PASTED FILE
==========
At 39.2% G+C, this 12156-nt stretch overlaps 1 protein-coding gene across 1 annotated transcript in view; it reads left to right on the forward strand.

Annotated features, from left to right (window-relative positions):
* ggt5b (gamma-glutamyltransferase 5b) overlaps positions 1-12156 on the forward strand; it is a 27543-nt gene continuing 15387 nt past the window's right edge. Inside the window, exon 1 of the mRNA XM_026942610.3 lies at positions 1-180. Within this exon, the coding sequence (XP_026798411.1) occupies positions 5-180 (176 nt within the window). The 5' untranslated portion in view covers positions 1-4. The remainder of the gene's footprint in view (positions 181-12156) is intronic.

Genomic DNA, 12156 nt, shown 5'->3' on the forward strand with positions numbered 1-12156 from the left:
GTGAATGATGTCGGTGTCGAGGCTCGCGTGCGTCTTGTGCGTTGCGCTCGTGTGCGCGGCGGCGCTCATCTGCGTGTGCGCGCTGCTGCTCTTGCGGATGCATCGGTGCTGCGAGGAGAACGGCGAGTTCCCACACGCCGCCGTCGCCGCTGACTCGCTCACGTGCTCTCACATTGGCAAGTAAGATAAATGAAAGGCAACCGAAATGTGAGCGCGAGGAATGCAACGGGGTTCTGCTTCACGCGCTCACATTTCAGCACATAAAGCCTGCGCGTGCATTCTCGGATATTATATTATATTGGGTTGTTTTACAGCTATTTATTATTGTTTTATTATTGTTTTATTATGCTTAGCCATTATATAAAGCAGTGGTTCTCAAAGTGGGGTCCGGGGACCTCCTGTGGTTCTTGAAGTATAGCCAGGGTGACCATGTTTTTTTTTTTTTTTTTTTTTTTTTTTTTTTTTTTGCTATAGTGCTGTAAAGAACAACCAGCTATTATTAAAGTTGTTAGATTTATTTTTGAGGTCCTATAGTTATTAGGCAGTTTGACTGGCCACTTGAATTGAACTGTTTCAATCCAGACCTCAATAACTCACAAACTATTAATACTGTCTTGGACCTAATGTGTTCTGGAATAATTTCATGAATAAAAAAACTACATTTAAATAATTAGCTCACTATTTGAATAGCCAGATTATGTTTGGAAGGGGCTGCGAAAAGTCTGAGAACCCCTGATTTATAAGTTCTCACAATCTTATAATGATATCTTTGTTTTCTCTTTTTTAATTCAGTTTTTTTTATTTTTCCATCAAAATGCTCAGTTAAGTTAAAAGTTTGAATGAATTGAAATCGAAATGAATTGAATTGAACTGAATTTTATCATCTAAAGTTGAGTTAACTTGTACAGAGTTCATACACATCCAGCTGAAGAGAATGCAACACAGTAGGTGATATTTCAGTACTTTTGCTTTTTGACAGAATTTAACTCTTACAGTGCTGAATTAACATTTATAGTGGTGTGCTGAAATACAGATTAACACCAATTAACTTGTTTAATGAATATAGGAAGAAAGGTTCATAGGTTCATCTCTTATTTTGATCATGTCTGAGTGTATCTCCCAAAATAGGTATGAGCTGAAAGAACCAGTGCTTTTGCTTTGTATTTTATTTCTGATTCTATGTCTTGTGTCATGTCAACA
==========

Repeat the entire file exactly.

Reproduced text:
At 39.2% G+C, this 12156-nt stretch overlaps 1 protein-coding gene across 1 annotated transcript in view; it reads left to right on the forward strand.

Annotated features, from left to right (window-relative positions):
* ggt5b (gamma-glutamyltransferase 5b) overlaps positions 1-12156 on the forward strand; it is a 27543-nt gene continuing 15387 nt past the window's right edge. Inside the window, exon 1 of the mRNA XM_026942610.3 lies at positions 1-180. Within this exon, the coding sequence (XP_026798411.1) occupies positions 5-180 (176 nt within the window). The 5' untranslated portion in view covers positions 1-4. The remainder of the gene's footprint in view (positions 181-12156) is intronic.

Genomic DNA, 12156 nt, shown 5'->3' on the forward strand with positions numbered 1-12156 from the left:
GTGAATGATGTCGGTGTCGAGGCTCGCGTGCGTCTTGTGCGTTGCGCTCGTGTGCGCGGCGGCGCTCATCTGCGTGTGCGCGCTGCTGCTCTTGCGGATGCATCGGTGCTGCGAGGAGAACGGCGAGTTCCCACACGCCGCCGTCGCCGCTGACTCGCTCACGTGCTCTCACATTGGCAAGTAAGATAAATGAAAGGCAACCGAAATGTGAGCGCGAGGAATGCAACGGGGTTCTGCTTCACGCGCTCACATTTCAGCACATAAAGCCTGCGCGTGCATTCTCGGATATTATATTATATTGGGTTGTTTTACAGCTATTTATTATTGTTTTATTATTGTTTTATTATGCTTAGCCATTATATAAAGCAGTGGTTCTCAAAGTGGGGTCCGGGGACCTCCTGTGGTTCTTGAAGTATAGCCAGGGTGACCATGTTTTTTTTTTTTTTTTTTTTTTTTTTTTTTTTTTTGCTATAGTGCTGTAAAGAACAACCAGCTATTATTAAAGTTGTTAGATTTATTTTTGAGGTCCTATAGTTATTAGGCAGTTTGACTGGCCACTTGAATTGAACTGTTTCAATCCAGACCTCAATAACTCACAAACTATTAATACTGTCTTGGACCTAATGTGTTCTGGAATAATTTCATGAATAAAAAAACTACATTTAAATAATTAGCTCACTATTTGAATAGCCAGATTATGTTTGGAAGGGGCTGCGAAAAGTCTGAGAACCCCTGATTTATAAGTTCTCACAATCTTATAATGATATCTTTGTTTTCTCTTTTTTAATTCAGTTTTTTTTATTTTTCCATCAAAATGCTCAGTTAAGTTAAAAGTTTGAATGAATTGAAATCGAAATGAATTGAATTGAACTGAATTTTATCATCTAAAGTTGAGTTAACTTGTACAGAGTTCATACACATCCAGCTGAAGAGAATGCAACACAGTAGGTGATATTTCAGTACTTTTGCTTTTTGACAGAATTTAACTCTTACAGTGCTGAATTAACATTTATAGTGGTGTGCTGAAATACAGATTAACACCAATTAACTTGTTTAATGAATATAGGAAGAAAGGTTCATAGGTTCATCTCTTATTTTGATCATGTCTGAGTGTATCTCCCAAAATAGGTATGAGCTGAAAGAACCAGTGCTTTTGCTTTGTATTTTATTTCTGATTCTATGTCTTGTGTCATGTCAACA